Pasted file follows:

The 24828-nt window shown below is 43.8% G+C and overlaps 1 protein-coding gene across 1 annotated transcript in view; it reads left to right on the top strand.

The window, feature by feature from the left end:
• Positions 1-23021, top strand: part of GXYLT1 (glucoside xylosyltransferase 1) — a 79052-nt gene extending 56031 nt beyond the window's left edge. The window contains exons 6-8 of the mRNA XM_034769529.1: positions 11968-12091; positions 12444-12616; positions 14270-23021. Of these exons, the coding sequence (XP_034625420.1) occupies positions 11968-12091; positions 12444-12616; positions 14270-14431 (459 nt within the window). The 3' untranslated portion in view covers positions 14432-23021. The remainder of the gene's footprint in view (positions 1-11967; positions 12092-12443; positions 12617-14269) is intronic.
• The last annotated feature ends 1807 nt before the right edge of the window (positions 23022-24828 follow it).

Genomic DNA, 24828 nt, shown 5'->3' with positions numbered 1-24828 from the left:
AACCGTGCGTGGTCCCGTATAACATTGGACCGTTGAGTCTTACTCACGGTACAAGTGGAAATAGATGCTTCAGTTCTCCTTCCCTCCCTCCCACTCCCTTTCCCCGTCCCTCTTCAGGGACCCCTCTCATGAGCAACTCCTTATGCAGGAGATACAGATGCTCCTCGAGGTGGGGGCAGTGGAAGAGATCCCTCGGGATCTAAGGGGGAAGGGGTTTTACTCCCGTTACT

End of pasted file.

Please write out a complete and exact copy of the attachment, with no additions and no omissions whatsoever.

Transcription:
The 24828-nt window shown below is 43.8% G+C and overlaps 1 protein-coding gene across 1 annotated transcript in view; it reads left to right on the top strand.

The window, feature by feature from the left end:
• Positions 1-23021, top strand: part of GXYLT1 (glucoside xylosyltransferase 1) — a 79052-nt gene extending 56031 nt beyond the window's left edge. The window contains exons 6-8 of the mRNA XM_034769529.1: positions 11968-12091; positions 12444-12616; positions 14270-23021. Of these exons, the coding sequence (XP_034625420.1) occupies positions 11968-12091; positions 12444-12616; positions 14270-14431 (459 nt within the window). The 3' untranslated portion in view covers positions 14432-23021. The remainder of the gene's footprint in view (positions 1-11967; positions 12092-12443; positions 12617-14269) is intronic.
• The last annotated feature ends 1807 nt before the right edge of the window (positions 23022-24828 follow it).

Genomic DNA, 24828 nt, shown 5'->3' with positions numbered 1-24828 from the left:
AACCGTGCGTGGTCCCGTATAACATTGGACCGTTGAGTCTTACTCACGGTACAAGTGGAAATAGATGCTTCAGTTCTCCTTCCCTCCCTCCCACTCCCTTTCCCCGTCCCTCTTCAGGGACCCCTCTCATGAGCAACTCCTTATGCAGGAGATACAGATGCTCCTCGAGGTGGGGGCAGTGGAAGAGATCCCTCGGGATCTAAGGGGGAAGGGGTTTTACTCCCGTTACT